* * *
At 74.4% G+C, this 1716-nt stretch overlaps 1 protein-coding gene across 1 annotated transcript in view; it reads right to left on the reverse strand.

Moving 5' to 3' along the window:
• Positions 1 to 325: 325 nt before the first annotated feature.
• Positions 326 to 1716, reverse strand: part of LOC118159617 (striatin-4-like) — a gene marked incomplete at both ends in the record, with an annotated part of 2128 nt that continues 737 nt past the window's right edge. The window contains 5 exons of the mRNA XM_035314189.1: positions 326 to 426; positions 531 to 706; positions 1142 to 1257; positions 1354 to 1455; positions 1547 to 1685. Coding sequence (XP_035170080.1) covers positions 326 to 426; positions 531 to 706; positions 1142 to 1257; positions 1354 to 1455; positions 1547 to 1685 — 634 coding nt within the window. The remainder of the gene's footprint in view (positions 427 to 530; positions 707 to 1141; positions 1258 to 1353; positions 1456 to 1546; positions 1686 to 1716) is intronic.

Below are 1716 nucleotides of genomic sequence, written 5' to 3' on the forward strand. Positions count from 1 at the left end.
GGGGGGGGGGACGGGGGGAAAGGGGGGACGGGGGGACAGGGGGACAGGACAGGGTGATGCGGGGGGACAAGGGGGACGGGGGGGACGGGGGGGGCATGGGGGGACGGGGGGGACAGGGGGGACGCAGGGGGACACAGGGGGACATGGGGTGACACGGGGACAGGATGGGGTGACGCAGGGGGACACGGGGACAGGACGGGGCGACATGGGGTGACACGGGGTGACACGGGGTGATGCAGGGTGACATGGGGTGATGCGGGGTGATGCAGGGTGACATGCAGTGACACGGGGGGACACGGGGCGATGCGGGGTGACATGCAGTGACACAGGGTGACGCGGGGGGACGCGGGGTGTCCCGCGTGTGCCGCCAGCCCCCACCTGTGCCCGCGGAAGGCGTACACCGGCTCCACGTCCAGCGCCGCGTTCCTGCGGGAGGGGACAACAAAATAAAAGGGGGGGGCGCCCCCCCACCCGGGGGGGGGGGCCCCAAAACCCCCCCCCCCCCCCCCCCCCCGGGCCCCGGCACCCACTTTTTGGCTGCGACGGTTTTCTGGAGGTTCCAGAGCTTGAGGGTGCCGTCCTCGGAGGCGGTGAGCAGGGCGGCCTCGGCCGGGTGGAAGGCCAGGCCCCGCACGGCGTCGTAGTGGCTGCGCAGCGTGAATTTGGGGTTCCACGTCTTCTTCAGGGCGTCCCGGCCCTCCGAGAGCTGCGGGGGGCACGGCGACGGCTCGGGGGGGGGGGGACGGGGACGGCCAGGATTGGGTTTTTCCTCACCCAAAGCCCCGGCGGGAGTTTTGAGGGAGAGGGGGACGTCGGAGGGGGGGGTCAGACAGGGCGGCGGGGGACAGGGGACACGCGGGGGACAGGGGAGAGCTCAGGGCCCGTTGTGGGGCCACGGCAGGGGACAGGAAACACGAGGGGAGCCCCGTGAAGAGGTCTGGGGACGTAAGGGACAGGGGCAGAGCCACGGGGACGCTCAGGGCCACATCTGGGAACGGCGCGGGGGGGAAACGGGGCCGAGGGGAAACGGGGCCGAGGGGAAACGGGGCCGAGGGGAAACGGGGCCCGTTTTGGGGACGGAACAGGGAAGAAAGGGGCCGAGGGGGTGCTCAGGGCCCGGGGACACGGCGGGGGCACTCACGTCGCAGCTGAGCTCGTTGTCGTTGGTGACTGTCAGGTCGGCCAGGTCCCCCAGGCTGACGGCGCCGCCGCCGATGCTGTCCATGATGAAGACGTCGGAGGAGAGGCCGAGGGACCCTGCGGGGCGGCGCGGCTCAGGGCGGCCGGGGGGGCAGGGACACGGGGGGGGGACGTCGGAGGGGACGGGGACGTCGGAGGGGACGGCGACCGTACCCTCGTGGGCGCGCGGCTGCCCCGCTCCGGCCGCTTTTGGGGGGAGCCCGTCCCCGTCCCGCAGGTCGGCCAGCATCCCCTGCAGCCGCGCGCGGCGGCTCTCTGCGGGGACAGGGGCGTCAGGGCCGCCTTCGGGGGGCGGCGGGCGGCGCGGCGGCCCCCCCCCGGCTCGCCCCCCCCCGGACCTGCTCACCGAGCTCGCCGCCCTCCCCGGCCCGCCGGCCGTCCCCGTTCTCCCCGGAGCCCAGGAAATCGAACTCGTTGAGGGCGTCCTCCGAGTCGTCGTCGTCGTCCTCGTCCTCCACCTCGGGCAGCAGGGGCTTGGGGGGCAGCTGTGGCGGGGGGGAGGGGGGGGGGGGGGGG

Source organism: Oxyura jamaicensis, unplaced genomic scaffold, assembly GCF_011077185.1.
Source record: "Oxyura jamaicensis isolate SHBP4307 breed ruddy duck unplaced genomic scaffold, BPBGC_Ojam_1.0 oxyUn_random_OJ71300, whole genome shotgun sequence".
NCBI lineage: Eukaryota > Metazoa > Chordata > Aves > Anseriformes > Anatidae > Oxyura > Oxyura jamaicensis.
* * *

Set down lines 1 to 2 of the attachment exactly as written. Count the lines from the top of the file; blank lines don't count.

At 74.4% G+C, this 1716-nt stretch overlaps 1 protein-coding gene across 1 annotated transcript in view; it reads right to left on the reverse strand.

Moving 5' to 3' along the window: